Penguins’ Jarry Needs to Play Smarter to Find Success

After a season that saw the Pittsburgh Penguins finish atop the MassMutual East Division, they find themselves in a 3-2 series hole against the New York Islanders. It may only be the opening round of the 2021 NHL Playoffs, but it’s already been a wild ride for the Penguins. And it may be unfair to toss blame on singular players in a team sport, but there is someone who doesn’t need to play better but smarter on the ice.

Goaltender Tristan Jarry has not been bad but needs to get his mind in the right headspace if he wants to lead this team to fight back and even up or win the series. The Penguins have looked like the better team through much of the series, and if their goalie can play smarter, they can make some real noise beyond just the first round.

Focusing on the Game

From the looks of things, the Islanders’ physical style of play isn’t just beating Jarry, it’s also getting in his head. If you watch highlights and replays, you can see him making it a point to get a bump or a slash in on an Islanders player, and it has cost him on the score sheet multiple times. Look no further than the fourth Islanders goal from Game 3. From an eye test, it seems he is just losing focus of the puck because he wants to get out some aggression.

The Islanders are employing the same gameplay with Jarry that they are with Evgeni Malkin or Kris Letang; get under their skin to throw them off their game. And it’s worked enough to put them a win away from taking the series.

Then there is the play that sparked this whole article, the giveaway in double overtime in Game 5. Coming out of the net to play the puck is fine; it’s dangerous, but it can turn into a scoring opportunity if handled properly. This was not the kind of scoring opportunity Jarry had in mind.

With two wide-open skaters on each half wall, Jarry decides to send it up the middle of the ice where Isles’ forward Josh Bailey is the only skater present. Bailey is then able to get Jarry off his feet to give himself a wide-open cage to score the game-winner 51 seconds into the second overtime. It was a boneheaded mistake that couldn’t have come at a worse time.

The Team in Front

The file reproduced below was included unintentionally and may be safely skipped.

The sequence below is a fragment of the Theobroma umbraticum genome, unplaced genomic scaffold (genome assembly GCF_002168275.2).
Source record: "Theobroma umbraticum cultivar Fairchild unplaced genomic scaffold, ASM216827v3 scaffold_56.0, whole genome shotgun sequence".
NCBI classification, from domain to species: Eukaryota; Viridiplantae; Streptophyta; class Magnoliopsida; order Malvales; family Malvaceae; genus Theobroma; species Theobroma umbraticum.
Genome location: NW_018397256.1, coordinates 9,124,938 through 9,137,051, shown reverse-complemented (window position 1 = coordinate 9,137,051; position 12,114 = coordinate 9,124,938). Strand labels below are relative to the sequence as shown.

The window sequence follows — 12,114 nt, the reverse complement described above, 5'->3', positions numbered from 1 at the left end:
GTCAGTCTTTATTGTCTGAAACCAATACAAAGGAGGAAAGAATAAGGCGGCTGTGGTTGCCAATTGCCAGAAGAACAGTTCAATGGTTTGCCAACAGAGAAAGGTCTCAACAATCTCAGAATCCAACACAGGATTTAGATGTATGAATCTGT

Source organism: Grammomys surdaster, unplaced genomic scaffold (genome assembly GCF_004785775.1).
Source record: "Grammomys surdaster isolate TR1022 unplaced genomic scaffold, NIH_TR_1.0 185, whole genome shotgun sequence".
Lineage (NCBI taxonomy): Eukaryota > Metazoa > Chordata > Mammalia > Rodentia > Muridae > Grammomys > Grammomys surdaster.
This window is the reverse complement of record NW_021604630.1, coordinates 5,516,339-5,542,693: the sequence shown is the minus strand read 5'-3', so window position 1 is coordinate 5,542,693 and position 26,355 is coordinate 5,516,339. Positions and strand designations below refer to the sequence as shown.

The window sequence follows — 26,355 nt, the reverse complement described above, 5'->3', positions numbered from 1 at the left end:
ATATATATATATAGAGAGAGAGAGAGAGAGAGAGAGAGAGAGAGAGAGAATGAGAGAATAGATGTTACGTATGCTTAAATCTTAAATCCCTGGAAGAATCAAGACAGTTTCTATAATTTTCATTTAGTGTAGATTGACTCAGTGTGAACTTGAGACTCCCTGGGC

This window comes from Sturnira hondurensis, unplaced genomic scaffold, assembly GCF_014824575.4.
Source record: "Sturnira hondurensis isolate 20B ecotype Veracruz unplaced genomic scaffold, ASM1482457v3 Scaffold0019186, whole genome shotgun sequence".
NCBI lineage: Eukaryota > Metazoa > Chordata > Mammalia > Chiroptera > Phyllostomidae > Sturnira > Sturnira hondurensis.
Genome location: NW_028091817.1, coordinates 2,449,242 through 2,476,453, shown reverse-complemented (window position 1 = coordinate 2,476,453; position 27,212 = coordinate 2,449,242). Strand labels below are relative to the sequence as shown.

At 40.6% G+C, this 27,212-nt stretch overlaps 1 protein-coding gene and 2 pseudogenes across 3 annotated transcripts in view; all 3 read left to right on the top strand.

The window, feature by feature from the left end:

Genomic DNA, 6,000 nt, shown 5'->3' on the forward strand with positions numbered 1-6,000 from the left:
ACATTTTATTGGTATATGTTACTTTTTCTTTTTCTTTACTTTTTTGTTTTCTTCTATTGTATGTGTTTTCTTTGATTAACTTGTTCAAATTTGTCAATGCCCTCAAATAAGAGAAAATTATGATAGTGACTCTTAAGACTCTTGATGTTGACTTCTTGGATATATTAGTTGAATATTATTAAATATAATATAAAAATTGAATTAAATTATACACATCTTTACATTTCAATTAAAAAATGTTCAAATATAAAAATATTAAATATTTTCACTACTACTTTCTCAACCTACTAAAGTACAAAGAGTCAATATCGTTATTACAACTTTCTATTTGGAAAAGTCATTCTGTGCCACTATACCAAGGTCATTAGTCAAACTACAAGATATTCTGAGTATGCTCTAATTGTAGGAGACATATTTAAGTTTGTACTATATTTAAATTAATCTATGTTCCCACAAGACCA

All Jarry has to do is keep his head on straight and make solid saves because Penguins skaters are fully capable of blistering shots on the other team and finding the back of the net. Sure, the Penguins have tried to pass the puck in too many shoot-first situations, but if they can improve decision-making, the goals will follow.

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Even with the unnecessary amount of passes, Penguins skaters are shooting the puck with relative ease. The team has collected 194 shots on goal through the first five games, 31 more than the Islanders have taken. Jake Guentzel is leading both teams with 24 shots on goal but has yet to record a goal. The team is possessing and shooting no problem, it’s just a matter of finding the back of the net; Especially if Jarry is struggling.

Jake Guentzel Pittsburgh Penguins
Jake Guentzel leads the series with 24 shots on goal (Amy Irvin / The Hockey Writers)

Beyond putting up more shots than a majority of all NHL Playoff teams, the Penguins defense has held the Isle’s leading point scorer during the regular season without a goal through five games. Mat Barzal led the Islanders with 45 points (17-28—45) in 55 games during the regular season but only has three assists to his name so far this postseason.

While the Penguins skaters have been doing their part, they still have yet to figure out a major factor for the Islanders.

The Ilya Sorokin Problem

The 25-year-old Russian-born rookie goalie Ilya Sorokin is almost singlehandedly keeping the Islanders in this series. In the three games he’s played in, Sorokin has outplayed Jarry in almost every aspect, collecting all three of the Islanders wins. Semyon Varlamov was the goalie in question for both of Pittsburgh’s victories.

Ilya Sorokin New York Islanders
Ilya Sorokin, New York Islanders (Jess Starr/The Hockey Writers)

In his first three NHL playoff games, Sorokin has stopped 39, 29, and 48 shots and remains undefeated. In 217 minutes of playing time, he has stopped 116 of the 122 shots faced for a .951 save percentage (SV%). Compare that to Jarry’s .902 SV% over five games and you can see the discrepancy.

Those are just the numbers, not the way Sorokin has constantly been making big saves in high-pressure situations. It’s only a matter of time before that dam breaks, right?

Going Forward

We have all seen it, we know Jarry can be a great goalie in this league and help the Penguins extend their Cup window. Over the past two regular seasons, in 72 games played, he has picked up a record of 45-21-4 with a .915 SV%. Now is the time he must become wiser with his play and backstop his team to an incredible first-round comeback.

Jarry being a smart goalie, will have to last longer than just the 2021 Playoffs, too. He is signed for another two seasons at $3.5 million per year, and there is no immediate option within the organization to take his place. He is the Penguins starting goalie until a new name breaks through. If he wants to keep his spot in Pittsburgh, he has to improve his mental game.

This is not about Jarry playing better; He is already a very skilled goaltender who possesses NHL capabilities. There’s a reason the organization stuck with him over two-time Cup winner Matt Murray. This is about Jarry playing smarter and being level-headed enough to turn this series, and maybe the whole playoffs, around. He’ll have to do it quickly, but it’s possible.


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